I think I made a mistake, I said.
I was on the phone with someone who doesn't believe in mistakes, but she was wonderfully understanding and listened with sympathy.
“I shouldn't have called it Dear Artist. I love that name, but people think that if they aren't painters with actual paintbrushes and watercolors then Dear Artist is not for them. But that's the whole point... you don't have to paint or write or make hippie mugs out of clay to call yourself an artist. Your life is your art. That's what this is about!”
“Maybe you can write that?” my person said, and my heart sang the words lingering between the lips of this sold-out Urban Outfitter's mug that I WANT SO BAD but can't find anywhere, not even on Ebay:
I love everything about you.
It took years for me to call myself an artist. In my mind, to be an artist was to create gorgeous paintings and sketches and make life appear on canvas, and I could do none of those things. Instead I found great solace in claiming the title writer, which is making art with words.
And then I lost my words.
Picked-For-You on Pinterest suggested a meme to me which read, “Words cast spells. That's why it's called SPELLING. Words are energy; use them wisely.” But when you don't have words at all...? For a writer, few things create more panic than not having words. Isak Denison tells us that we “can endure just about anything for the sake of a story.” But to not have words to shape a story is something else entirely. On hard days, it's a thrashing game because words are what I know. They've killed me and brought me back to life. They've crushed me and woven me whole. Who am I without my words?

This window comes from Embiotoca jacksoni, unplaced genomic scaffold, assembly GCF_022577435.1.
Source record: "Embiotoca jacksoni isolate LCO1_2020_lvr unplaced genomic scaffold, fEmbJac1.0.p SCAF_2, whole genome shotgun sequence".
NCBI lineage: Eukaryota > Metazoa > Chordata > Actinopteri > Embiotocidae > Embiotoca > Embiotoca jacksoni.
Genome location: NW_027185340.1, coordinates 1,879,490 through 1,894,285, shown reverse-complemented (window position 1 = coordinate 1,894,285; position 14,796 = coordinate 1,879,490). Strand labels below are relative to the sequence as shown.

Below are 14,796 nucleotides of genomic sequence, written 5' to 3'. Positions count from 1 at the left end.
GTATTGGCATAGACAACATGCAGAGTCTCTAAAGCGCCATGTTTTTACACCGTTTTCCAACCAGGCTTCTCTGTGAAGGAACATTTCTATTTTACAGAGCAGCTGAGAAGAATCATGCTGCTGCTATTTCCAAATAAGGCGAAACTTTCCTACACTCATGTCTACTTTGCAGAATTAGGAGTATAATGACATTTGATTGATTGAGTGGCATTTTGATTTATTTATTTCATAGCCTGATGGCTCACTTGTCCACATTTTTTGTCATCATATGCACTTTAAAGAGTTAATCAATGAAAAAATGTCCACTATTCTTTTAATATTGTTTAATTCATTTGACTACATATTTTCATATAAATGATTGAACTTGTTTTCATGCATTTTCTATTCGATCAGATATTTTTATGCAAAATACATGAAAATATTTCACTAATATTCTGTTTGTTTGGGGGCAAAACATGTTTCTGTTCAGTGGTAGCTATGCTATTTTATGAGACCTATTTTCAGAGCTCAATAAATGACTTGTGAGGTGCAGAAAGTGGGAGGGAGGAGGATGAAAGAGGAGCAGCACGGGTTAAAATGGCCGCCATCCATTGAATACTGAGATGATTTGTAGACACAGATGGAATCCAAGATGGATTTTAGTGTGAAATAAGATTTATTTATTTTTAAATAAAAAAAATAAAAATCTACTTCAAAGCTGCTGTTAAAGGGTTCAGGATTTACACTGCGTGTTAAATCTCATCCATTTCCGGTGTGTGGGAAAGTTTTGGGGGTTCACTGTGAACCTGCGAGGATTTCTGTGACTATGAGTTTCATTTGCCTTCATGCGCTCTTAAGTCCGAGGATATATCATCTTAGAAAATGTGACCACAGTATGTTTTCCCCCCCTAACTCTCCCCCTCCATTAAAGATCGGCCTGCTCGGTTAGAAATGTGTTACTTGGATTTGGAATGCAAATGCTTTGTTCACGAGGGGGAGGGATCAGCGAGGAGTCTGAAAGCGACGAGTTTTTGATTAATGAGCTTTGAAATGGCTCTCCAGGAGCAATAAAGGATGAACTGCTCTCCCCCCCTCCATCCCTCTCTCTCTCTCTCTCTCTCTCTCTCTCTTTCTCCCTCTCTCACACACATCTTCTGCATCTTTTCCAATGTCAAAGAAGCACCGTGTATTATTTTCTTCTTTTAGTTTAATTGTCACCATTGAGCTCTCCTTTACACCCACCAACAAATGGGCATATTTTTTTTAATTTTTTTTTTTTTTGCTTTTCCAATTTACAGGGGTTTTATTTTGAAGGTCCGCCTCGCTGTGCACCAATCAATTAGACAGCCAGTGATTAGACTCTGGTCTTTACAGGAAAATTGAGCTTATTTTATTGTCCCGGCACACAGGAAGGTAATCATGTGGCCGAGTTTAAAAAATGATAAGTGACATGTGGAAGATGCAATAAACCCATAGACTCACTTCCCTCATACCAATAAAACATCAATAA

I may not always be able to manifest them with voluptuous abandon, but I consume words like a love-starved child gobbles kisses and bread. So when I found myself in the hallowed halls of a bookstore, my version of heaven, and into my hands leapt what described itself as a portable mentor: “The 12 Secrets of Highly Creative Women” by Gail McMeekin, I became ravenous.
Gail spills her magic—
“Experienced creative women know that their creativity moves in cycles of birth, death, and rebirth. Surrendering to the cycles instead of fighting them is the skill of the creative warrior...
...In the creative cycles of birth and death and rebirth, there are times when we are empty of ideas, adrift in a sea of ambiguity and nothingness. These times can be labeled the neutral zone, the void, a vacuum. No matter what they are called, they are part of the creative cycle, and wise women accept them and trust that when it's time their inspirations will percolate again.
This voice beckons like a doorway to transformation and new beginnings. Yet fear can be a fellow traveler on this path to who knows where. Surviving in the void demands a range of skills: being willing to let go, staying in the dark long enough, nurturing your visions and dreams, following the clues as they present themselves, remaining true to yourself, and having the belief that something will appear.
The void often feels like a test. It may be escorted in by job loss, illness, death, betrayal, burnout, disillusionment, or other life crises we didn't sign up for. While we long to restore the old, its time has passed, even if we wish otherwise. Such passages force us to redesign our internal selves and often produce surprising results. But they also involve loss, grief, and despair, as well as communion with our darker side. Change thrusts us into chaos, and it takes time to reorder things and find a new route. Courage is mandatory.”